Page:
Hi Blog. Not a big sports fan by any means (and I won’t analyze this too deeply, since there are plenty of others out there who see and know a lot more about Sumo), but perusing the Nikkan Sports pages while on the road the other day, I saw on page 12 of the issue dated June 26, 2007, the following Fun Facts:
1) THE TWO TOP WRESTLERS (NOW WITH HAKUHOU BECOMING YOKOZUNA) ARE NOW MONGOLIAN
(this is not unprecedented–Hawaiians Akebono and Musashimaru have also done this, but there were also Takanohana and Wakanohana as Yokozuna to balance them out in the 1990’s)
2) NEARLY ONE-THIRD OF THE TOP RANKS (MAKUNOUCHI, i.e. YOKOZUNA TO MAEGASHIRA 17)–THIRTEEN OUT OF THE 42, ARE OF OVERSEAS ORIGIN
3) BROKEN DOWN BY NATIONALITY (apologies for any misread names, corrections appreciated):
SEVEN MONGOLIANS (Asashouryuu, Hakuhou, Tokitenkuu, Ama, Asasekiryuu, Tsururyuu, Ryuuou)
TWO RUSSIANS (Rouhou, Hakurousan)
ONE BULGARIAN (Kotooushuu)
ONE KOREAN (Kasugaou)
ONE GEORGIAN (Kokkai)
ONE ESTONIAN (Baruto)
4) And currently in the lower ranks (Juuryou and Makushita), we have another eight NJ listed out of the 48–and seven of those are Mongolian (the other Russian).
Crystal-balling on Japan’s internationalization based upon rankings in Sport–especially Sumo (where rankings change very quickly, particularly in the ranks that don’t attract the attention of many fans) is difficult.
But this is pretty impressive, especially when I remember the bad old days when the Sumo Kyoukai doubted foreigners would ever have the proper “spirit” to achieve the enlightened ranks of the coveted Yokozuna. Then came Akebono. Now it seems as though NJ in general, and Mongolians in particular, have come into their own in one of the world’s most exclusive and entertwined-with-nationality sports (the word “kokugi”, anyone?). Bravo.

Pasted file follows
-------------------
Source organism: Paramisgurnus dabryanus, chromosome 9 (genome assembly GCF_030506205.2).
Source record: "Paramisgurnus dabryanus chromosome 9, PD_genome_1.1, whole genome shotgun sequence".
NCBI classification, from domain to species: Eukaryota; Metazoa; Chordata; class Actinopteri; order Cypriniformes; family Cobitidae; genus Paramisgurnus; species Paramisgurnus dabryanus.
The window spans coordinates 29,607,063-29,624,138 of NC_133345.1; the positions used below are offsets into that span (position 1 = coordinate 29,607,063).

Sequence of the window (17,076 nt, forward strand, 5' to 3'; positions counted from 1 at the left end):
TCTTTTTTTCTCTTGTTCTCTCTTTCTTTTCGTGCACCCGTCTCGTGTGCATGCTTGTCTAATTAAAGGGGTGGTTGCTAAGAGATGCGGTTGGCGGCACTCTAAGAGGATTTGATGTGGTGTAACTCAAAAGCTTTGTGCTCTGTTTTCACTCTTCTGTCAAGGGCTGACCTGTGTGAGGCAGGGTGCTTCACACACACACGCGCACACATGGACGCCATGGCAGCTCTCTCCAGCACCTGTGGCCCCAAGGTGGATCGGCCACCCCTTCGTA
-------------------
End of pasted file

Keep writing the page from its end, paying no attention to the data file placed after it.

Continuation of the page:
That’s all the interpretation of the stats I’ll offer. But it’s a development, now with Hakuhou’s ascent to Yokozuna, that Debito.org should observe as well.
Arudou Debito in Sapporo
JAPAN TIMES INTERVIEW WITH KISENOSATO, Nov 11, 2006
…Now that you are a regular in the upper makunouchi ranks, how do you feel about all the foreign participation in sumo nowadays?
I know there are a lot of different nationalities now in sumo but I don’t see any of the foreign born rikishi as anything other than rikishi. Rikishi are rikishi to me.
In the stadiums and on television, via the Internet too, there seem to be more and more non-Japanese fans following the sport. Do you think this is good for sumo?
Definitely. At many of the basho I see more and more foreign people, even in the masu-seki box seats and it makes me happy as it gives me extra power to want to try harder.
In these days of so much dominance by non-Japanese rikishi, many Japanese and even foreign fans see yourself and Homasho-zeki as the bright Japanese hopes for the future — how do you feel about that?
I do like the attention, but there are so many rikishi in sumo nowadays that I just feel honored to be able to fight them as best I can.
JAPAN TIMES INTERVIEW WITH ESTONIAN BARUTO, March 1, 2005
HAKUHOU WRESTLES HIS WAY INTO THE HISTORY BOOKS, Japan Times May 29, 2007
A LEVEL PLAYING FIELD?
National Sports Festival bars gaijin, and amateur leagues follow suit, by Arudou Debito
Japan Times, Sept. 30, 2003
Readers, add some more links or enclose more articles you find important in the Comments section below…?